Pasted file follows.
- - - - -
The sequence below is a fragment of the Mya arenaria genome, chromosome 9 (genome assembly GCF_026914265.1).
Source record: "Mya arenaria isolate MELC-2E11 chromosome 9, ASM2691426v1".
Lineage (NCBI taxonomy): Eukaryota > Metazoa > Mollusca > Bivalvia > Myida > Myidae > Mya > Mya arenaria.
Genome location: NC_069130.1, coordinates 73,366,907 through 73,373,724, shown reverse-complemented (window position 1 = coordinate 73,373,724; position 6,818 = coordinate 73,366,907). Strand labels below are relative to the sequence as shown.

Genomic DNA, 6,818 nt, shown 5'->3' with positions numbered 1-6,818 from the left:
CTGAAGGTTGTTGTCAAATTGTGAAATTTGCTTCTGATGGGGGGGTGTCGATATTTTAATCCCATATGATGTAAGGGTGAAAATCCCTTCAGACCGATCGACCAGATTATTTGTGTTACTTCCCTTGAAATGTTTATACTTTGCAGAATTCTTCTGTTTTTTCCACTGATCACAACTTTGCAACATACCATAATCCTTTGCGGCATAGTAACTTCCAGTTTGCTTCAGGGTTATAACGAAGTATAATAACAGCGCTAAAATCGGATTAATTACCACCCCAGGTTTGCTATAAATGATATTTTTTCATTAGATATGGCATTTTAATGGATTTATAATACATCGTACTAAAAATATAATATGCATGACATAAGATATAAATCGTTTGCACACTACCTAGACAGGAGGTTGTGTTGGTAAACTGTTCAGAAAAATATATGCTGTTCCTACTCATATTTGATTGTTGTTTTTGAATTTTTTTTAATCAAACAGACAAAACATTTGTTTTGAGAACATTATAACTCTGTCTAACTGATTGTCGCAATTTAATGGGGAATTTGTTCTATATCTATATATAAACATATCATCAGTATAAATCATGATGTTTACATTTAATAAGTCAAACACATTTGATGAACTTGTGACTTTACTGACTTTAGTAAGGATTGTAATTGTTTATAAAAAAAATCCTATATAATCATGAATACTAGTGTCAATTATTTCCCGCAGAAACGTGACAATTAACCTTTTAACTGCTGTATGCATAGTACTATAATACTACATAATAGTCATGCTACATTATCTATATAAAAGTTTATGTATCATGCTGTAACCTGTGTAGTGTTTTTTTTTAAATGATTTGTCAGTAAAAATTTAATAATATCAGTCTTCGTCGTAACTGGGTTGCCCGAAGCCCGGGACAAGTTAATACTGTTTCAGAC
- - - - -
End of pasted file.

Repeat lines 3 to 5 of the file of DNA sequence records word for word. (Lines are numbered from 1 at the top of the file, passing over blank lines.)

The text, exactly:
Lineage (NCBI taxonomy): Eukaryota > Metazoa > Mollusca > Bivalvia > Myida > Myidae > Mya > Mya arenaria.
Genome location: NC_069130.1, coordinates 73,366,907 through 73,373,724, shown reverse-complemented (window position 1 = coordinate 73,373,724; position 6,818 = coordinate 73,366,907). Strand labels below are relative to the sequence as shown.

Genomic DNA, 6,818 nt, shown 5'->3' with positions numbered 1-6,818 from the left: